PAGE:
RUSSIA has pushed back at the International Maritime Organization’s definition of sanctions-evading ship-to-ship transfers of Russian oil as illicit, saying it unfairly equates the activities with those involving unregulated fishing and wildlife trades.
Ship to ship transfer
The IMO Legal Committee’s final report discussed the growing practice of illicit, high-risk and unsafe ship-to-ship transfers, which have proliferated in international waters off Greece and Spain over the past year to transfer Russian oil cargoes.
Between 300 and 600 tankers that were defined as being part of a dark fleet or shadow fleet of ships were among those undertaking the cargo transfers in open waters to circumvent Western sanctions and high insurance costs, the committee heard, evading oversight from flag or coastal states.
Ecuador also highlighted between 300 and 400 fishing vessels and tankers were undertaking ship-to-ship transfers close the country’s Economic Exclusive Zone which could damage sensitive areas such as the Galapagos Island if there was an oil spill.
After watching the dramatic expansion of tankers circumventing or breaching sanctions and international conventions, regulators are now debating at the IMO how best to close the loopholes and boost enforcement amid widespread safety concerns.
Abuse of Sanctions
However the Russian delegation to the committee underscored the sensitivities surrounding the practice, saying targeting those ship-to-ship transfers in an international forum and identifying its oil carried on tankers this way was an abuse of sanctions and restricted the actions of other countries.
“We here at the International Maritime Organization do not have any international document which relates to the evasion of sanctions as an illicit activity alongside the unreported and unregulated fishing and wildlife trade and other similar activities,” the Russian delegate told the meeting.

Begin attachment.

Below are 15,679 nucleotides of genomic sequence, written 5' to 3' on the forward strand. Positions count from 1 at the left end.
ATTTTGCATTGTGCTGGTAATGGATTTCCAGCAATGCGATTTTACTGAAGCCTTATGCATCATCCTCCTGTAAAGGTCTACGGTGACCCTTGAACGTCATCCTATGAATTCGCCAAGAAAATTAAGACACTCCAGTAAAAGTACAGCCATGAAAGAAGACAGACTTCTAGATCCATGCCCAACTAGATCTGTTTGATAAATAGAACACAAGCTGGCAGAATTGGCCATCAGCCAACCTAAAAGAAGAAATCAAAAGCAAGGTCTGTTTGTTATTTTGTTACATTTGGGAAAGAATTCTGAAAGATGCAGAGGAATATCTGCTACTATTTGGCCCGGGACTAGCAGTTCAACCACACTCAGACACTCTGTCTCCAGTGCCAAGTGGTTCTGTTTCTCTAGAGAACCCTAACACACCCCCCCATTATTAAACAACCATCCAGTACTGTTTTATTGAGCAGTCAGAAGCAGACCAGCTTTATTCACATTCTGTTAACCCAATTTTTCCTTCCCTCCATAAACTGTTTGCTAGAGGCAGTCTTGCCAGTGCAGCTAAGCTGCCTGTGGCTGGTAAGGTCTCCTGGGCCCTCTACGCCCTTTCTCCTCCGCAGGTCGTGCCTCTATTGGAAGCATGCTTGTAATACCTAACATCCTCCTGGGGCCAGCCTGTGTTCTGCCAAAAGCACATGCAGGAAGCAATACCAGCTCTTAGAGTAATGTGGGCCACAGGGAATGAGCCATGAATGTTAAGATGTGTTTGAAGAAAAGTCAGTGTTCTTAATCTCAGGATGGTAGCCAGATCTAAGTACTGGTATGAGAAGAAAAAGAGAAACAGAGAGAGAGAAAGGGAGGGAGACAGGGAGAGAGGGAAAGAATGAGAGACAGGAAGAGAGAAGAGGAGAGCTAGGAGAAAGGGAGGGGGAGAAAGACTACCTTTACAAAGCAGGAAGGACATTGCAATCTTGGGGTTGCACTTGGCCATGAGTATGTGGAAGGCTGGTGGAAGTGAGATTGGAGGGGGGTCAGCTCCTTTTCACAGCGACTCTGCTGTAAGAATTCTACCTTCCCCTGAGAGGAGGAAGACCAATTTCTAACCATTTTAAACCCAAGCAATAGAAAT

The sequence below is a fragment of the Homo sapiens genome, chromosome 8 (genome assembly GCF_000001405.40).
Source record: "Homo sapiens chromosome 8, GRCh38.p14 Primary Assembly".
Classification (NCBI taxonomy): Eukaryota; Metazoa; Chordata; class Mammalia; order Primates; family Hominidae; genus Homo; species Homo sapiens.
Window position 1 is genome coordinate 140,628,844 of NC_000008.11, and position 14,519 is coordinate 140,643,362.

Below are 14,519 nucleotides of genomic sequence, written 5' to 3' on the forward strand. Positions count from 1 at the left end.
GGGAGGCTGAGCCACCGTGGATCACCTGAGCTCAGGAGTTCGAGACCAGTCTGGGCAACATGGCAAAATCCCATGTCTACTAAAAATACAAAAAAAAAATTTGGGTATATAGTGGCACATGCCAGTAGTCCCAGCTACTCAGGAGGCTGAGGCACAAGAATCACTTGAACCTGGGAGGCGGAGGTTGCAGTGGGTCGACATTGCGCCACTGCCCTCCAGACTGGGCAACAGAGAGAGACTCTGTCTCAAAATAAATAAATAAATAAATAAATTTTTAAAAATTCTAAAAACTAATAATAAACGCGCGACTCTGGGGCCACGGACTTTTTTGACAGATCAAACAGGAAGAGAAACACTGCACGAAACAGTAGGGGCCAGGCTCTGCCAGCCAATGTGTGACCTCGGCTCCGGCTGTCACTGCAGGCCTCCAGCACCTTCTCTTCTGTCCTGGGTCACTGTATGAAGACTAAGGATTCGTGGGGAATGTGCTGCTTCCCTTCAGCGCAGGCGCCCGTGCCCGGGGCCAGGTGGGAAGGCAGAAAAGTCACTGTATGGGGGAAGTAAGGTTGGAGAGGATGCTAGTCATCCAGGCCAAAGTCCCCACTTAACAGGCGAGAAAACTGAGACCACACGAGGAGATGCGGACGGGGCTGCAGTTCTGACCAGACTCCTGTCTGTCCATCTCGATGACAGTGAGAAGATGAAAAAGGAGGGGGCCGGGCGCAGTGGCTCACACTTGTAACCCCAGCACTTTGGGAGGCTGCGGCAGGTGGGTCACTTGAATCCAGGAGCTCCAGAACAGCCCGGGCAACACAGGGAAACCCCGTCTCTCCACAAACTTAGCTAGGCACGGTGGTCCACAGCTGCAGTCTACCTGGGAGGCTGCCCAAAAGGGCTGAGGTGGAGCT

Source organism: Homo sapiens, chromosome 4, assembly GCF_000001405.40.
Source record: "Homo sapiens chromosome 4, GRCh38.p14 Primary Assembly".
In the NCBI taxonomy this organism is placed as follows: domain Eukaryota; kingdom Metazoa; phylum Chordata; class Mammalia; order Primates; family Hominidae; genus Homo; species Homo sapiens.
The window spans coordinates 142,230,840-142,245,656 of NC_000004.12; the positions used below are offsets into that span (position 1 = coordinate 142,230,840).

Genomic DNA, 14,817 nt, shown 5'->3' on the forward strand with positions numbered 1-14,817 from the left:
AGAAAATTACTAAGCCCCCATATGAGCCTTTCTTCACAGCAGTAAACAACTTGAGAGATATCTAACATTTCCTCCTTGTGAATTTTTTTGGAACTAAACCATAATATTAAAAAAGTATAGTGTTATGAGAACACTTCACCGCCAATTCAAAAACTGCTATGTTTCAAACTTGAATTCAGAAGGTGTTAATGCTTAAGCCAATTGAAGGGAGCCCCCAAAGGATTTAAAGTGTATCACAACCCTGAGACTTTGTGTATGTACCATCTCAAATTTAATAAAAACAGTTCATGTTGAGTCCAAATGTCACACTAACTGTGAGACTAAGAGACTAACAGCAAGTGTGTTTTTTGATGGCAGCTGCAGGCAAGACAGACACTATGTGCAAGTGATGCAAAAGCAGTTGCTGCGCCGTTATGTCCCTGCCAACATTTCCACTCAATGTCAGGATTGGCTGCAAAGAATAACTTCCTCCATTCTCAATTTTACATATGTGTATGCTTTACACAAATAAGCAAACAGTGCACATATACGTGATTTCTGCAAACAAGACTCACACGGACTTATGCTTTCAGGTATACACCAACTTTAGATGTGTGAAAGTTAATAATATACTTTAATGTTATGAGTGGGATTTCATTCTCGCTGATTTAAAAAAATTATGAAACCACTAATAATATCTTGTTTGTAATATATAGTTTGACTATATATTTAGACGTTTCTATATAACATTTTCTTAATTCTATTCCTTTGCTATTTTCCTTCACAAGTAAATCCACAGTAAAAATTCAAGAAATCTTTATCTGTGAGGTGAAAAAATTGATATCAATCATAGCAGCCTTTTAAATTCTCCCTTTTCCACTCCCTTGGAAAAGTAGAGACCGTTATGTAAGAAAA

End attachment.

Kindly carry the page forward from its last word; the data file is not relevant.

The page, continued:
Wording was amended in the final report so that the two practices were mentioned separately.
Flag states have been urged to guarantee that tankers flying their flag carry out transfers in areas authorised by port states.
The discussion about the fleet of over 450 tankers now plying sanctioned Russian, Iranian and Venezuelan trades dominated the agenda this week, alongside concerns about the abuse of the IMO vessel and company identification numbering scheme.
A study group established last year examined the prevalence of fraudulent registration and false flagging of ships but an interim survey to better determine how widespread practices reported a very low response rate.
The crossover between dark shipping fleet activity and fraudulent and false flags and registrations has alarmed regulators amid vessel identify-laundering scams that have seen the IMO tricked into wrongly assigning numbers.
There was support to establish a dedicated database of known fraudulent ships and companies and to focus processes to validate certificates, while promoting their electronic issuance. A report into how best to proceed was agreed with a target date of 2025.
This would also define the levels of due diligence required to avoid fraudulent registration of ships and companies, as well study the link between substandard recognised organisations.
Did you subscribe to our daily Newsletter?
It’s Free! Click here to Subscribe